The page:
A whole lot of people are buying firearms right now, many of them for the first time. Nationwide, 2015 is on course to be a record year in the U.S. as estimated by background checks through the NICS system. California already exceeded its busiest firearms buying year. Much of this current rush has been brought about by criminal attacks around the country as well as local, state and federal governments all demanding new draconian gun control laws. Sadly, all of these new proposed laws would have done nothing to prevent the tragedies we’ve seen unfold, but instead are designed to punish the law abiding and make it harder for them to defend themselves.
While I am deeply saddened by why it is happening, what is occurring is encouraging. More and more people are taking charge of their own safely by purchasing firearms for self-defense. But having a firearm for protection doesn’t stop there. Buying the tool is only the first step. Training in the proper use, care and legal aspects of the firearm is the responsible thing to do.
I hesitate to say firearms training should be made compulsory, as a right guaranteed by the Second Amendment shouldn’t be conditional. Imagine if you had to take public speaking classes in order to exercise your First Amendment rights. It would also begin a slippery slope of progressively difficult hurdles to ownership. If a mandated four-hour firearms class is a good idea, then eight hours would probably be better, and 16 hours would be even better than that, and so on and so on. Very quickly you would price the ‘privilege’ of owning a firearm out of the hands of many in the community. That’s not much of a right. However I do feel getting training is the correct thing to do. Used properly, a firearm can save your life. Used improperly it can take it. It’s really that simple.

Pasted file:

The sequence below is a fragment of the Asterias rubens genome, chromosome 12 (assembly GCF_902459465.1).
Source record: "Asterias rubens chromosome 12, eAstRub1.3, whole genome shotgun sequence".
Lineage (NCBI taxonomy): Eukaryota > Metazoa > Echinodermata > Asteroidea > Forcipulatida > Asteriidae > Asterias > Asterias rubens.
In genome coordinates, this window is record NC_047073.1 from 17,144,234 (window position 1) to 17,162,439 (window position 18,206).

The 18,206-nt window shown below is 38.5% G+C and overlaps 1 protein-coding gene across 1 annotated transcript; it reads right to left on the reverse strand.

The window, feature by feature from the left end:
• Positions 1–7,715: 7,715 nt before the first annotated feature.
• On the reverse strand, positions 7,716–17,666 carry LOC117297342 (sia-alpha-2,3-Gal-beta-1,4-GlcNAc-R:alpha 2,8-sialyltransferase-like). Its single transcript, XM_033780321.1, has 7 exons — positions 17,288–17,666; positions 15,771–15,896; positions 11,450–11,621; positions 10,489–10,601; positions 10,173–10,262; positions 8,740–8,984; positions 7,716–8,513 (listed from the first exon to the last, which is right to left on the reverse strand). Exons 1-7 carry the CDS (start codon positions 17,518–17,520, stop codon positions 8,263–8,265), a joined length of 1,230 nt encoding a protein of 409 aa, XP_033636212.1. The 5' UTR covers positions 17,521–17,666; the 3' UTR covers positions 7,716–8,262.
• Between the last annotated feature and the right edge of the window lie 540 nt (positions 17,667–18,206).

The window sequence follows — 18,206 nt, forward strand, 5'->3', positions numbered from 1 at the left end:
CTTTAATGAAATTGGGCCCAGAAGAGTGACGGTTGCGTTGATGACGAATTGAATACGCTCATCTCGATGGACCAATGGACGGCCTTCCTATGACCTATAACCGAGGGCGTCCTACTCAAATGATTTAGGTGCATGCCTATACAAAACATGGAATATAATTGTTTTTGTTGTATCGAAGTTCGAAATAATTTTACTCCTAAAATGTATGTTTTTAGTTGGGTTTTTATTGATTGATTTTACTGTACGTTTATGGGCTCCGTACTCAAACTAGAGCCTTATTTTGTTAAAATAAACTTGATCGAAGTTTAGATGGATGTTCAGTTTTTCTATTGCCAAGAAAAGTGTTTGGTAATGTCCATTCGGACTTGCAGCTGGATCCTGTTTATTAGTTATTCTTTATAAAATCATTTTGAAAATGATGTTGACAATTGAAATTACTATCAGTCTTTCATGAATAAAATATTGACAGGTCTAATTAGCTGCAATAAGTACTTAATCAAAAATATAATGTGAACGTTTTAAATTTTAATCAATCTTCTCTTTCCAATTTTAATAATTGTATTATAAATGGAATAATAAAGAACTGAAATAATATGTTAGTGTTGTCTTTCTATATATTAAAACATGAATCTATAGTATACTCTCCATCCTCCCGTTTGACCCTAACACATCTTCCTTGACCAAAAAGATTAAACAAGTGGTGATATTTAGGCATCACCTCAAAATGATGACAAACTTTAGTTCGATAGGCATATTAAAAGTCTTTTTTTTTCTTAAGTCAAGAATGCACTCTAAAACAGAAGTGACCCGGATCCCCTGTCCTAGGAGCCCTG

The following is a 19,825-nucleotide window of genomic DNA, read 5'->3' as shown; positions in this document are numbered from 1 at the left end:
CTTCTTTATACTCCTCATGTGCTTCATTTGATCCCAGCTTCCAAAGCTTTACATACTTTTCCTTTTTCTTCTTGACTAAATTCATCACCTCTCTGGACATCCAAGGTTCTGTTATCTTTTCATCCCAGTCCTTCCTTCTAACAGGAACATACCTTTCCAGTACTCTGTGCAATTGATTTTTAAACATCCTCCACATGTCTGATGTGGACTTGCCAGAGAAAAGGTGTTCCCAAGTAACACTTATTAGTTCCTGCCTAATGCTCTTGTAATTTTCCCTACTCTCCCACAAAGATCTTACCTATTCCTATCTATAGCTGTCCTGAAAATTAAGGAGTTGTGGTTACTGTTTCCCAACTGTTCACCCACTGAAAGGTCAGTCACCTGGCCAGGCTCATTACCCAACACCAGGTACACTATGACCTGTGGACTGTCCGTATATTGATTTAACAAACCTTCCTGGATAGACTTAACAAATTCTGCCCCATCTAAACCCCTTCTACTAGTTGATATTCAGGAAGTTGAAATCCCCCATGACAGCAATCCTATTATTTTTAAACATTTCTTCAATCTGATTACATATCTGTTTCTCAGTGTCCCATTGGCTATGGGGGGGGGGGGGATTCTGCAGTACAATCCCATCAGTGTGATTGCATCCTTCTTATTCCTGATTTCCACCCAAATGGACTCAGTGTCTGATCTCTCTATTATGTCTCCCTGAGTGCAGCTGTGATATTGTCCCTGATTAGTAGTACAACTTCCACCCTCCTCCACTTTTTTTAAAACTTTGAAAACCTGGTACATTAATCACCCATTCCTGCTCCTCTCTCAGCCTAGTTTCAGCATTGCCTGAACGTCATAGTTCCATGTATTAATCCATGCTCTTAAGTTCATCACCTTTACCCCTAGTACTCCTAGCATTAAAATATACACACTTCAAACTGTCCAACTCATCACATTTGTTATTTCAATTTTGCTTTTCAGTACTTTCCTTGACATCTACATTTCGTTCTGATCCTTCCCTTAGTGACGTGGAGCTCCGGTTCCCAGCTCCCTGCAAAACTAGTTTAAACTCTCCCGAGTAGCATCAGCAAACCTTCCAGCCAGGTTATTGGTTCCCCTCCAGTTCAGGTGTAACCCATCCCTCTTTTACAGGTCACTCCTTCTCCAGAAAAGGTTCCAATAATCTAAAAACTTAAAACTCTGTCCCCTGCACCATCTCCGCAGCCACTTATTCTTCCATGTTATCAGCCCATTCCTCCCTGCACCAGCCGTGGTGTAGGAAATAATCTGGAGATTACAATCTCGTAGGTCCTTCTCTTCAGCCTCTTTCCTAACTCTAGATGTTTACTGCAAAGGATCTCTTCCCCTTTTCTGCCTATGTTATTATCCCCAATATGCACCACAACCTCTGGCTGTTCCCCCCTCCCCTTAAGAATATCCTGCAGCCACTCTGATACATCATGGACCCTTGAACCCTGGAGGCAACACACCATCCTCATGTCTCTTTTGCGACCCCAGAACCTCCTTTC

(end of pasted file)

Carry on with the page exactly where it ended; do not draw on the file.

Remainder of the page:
Owners who are new to firearms should be seeking out the training as part of the purchase. In an ideal world, your firearm’s manufacturer and local dealer would help facilitate or even include it with the purchase. Standard training would include the Four Basic Rules of Firearm Safety, basic usage and marksmanship, care of firearm and the law. These things apply to everyone, everywhere. Beyond this, training depends on your intended use.
Training is important. We train to acquire new skills, maintain or improve existing ones and to prepare us for the time when we need to use our skills in real life. There really is no shortcut; training takes time, commitment, resources and the proper mindset to develop the mental and physical proficiencies. Trained skills are also perishable. Just because you could do something years ago doesn’t mean you can do it at the same level today.
Finding a good instructor and training environment is critical. Specifically when it comes to self-defense training, you need an instructor who will provide a realistic, challenging and safe program. Here are a few things you should look for:
• Do the instructors have applicable and current certifications?
• Do the instructors have a relevant background and experience to teach this type of training?
• Do the instructors carry the proper insurance?
• Do the instructors continue to participate in student and instructor level training themselves?
• Can the instructors provide student references?
• Are the instructors willing to discuss their program and your needs with you?
Then there’s this little concept called ‘the fundamentals’. There’s a tendency for those who take advanced level classes to dismiss basic / fundamental level training as being below them. That couldn’t be further from the truth. All those higher-level skills are built on a solid foundation of the basics. You are never too high-speed to practice at that level.
Firearm ownership and use is a right, but it is your responsibility to use it properly. Good training and practice, practice, practice will help you achieve your goals.
For me, I train to protect myself. I train to protect my family. I train so that I can train others. Why do you train?
#oddstuffing #training, #2A, #rights, #responsibility, #safety